“People in Joensuu have always had a close relationship with nature. The world is changing rapidly, and environmental issues are becoming more and more important to everyone. The City of Joensuu wants to stay on trend”, Korhonen says.
The city has adopted a new strategy that aims to incorporate environmentalism into every aspect of Joensuu’s development. The city’s ambitious goals include becoming the most carbon-neutral city in Europe and cutting greenhouse gas emissions by 60% from 2017 levels by 2025. The city is also planning to completely eradicate oil-based heating from public buildings by 2030.
“Ecological construction plays a big role in meeting these targets”, Korhonen says. Joensuu’s green approach has also received international recognition. The city was among the five finalists of the 2019 European Green Leaf Award competition. The award recognises cities that demonstrate a good record in mitigating climate change and promoting energy efficiency, waste management and circular economies.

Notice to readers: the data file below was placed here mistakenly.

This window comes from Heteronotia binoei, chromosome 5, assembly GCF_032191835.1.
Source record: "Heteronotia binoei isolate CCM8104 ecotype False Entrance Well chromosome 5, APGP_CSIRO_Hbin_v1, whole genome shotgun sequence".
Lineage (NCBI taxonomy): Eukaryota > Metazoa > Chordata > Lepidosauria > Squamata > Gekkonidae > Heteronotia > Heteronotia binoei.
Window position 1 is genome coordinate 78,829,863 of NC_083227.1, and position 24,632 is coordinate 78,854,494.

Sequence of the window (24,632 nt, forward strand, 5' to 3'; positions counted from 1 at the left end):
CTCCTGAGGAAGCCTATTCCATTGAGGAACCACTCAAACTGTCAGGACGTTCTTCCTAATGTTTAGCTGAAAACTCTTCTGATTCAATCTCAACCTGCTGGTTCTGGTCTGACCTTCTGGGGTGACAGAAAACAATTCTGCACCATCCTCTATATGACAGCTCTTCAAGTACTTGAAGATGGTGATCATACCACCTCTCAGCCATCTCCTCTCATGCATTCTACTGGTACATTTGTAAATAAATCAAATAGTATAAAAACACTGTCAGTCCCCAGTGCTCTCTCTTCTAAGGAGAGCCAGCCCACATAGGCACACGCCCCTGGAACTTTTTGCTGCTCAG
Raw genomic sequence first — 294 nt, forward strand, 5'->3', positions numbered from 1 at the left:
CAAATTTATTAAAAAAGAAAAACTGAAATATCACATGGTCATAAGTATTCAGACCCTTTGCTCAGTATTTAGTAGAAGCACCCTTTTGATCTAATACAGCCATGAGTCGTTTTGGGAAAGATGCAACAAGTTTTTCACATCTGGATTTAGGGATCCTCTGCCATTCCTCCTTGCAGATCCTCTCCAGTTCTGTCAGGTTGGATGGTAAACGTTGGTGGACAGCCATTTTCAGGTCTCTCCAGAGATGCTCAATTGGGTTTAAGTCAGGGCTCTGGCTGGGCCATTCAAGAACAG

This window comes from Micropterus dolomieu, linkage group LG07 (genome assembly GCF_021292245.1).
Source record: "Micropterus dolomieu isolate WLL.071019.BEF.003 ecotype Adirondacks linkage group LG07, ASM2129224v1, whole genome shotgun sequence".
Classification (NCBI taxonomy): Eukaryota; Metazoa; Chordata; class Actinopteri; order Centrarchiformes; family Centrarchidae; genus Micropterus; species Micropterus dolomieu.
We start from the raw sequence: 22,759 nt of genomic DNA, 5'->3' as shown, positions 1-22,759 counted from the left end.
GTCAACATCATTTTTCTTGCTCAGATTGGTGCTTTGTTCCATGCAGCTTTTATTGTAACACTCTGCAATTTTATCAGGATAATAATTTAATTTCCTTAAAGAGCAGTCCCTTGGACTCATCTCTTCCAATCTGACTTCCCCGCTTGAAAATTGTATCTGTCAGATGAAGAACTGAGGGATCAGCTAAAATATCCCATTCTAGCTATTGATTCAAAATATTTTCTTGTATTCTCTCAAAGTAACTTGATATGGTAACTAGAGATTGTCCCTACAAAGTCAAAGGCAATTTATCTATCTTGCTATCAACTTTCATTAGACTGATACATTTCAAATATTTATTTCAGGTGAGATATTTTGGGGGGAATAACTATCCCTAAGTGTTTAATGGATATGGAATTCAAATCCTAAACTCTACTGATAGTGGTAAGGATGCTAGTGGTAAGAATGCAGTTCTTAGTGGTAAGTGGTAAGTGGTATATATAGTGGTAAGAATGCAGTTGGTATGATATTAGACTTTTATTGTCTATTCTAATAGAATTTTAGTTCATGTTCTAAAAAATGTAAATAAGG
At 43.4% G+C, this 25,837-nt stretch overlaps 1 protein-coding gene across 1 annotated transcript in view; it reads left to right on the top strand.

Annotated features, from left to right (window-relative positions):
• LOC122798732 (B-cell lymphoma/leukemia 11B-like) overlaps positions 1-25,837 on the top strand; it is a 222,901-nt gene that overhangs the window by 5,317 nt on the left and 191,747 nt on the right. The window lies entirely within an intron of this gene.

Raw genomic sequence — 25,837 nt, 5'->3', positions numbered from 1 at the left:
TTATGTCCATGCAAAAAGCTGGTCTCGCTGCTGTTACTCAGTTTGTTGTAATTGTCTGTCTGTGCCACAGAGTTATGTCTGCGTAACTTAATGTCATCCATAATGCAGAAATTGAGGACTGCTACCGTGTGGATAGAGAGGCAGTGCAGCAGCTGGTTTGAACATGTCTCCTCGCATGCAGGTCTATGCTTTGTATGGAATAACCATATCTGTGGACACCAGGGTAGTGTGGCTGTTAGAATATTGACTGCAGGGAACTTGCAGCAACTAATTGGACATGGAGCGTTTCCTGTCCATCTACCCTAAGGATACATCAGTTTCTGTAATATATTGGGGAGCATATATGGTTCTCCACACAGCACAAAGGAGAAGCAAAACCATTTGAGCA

“We did not win, but just being shortlisted for the award was an important boost to Joensuu’s image. I believe that a green image will help us to attract both new businesses and residents to the city”, Korhonen says.
Reining in the maintenance backlog
Korhonen has an MSc (Technology) degree and an MSc (Economics and Business Administration) degree from the University of Oulu, and his previous employers include Jaakko Pöyry and the Parliament of Finland. He took over as Head of the City of Joensuu’s Facilities Management a decade ago.
“Public buildings in Joensuu at the time were, to put it bluntly, in a deplorable condition. By 2010, the city’s maintenance backlog amounted to EUR 53 million. We had to do something. The city’s maintenance backlog currently stands at EUR 37 million, and we are hoping to reduce it to EUR 25 million by 2020”, Korhonen explains.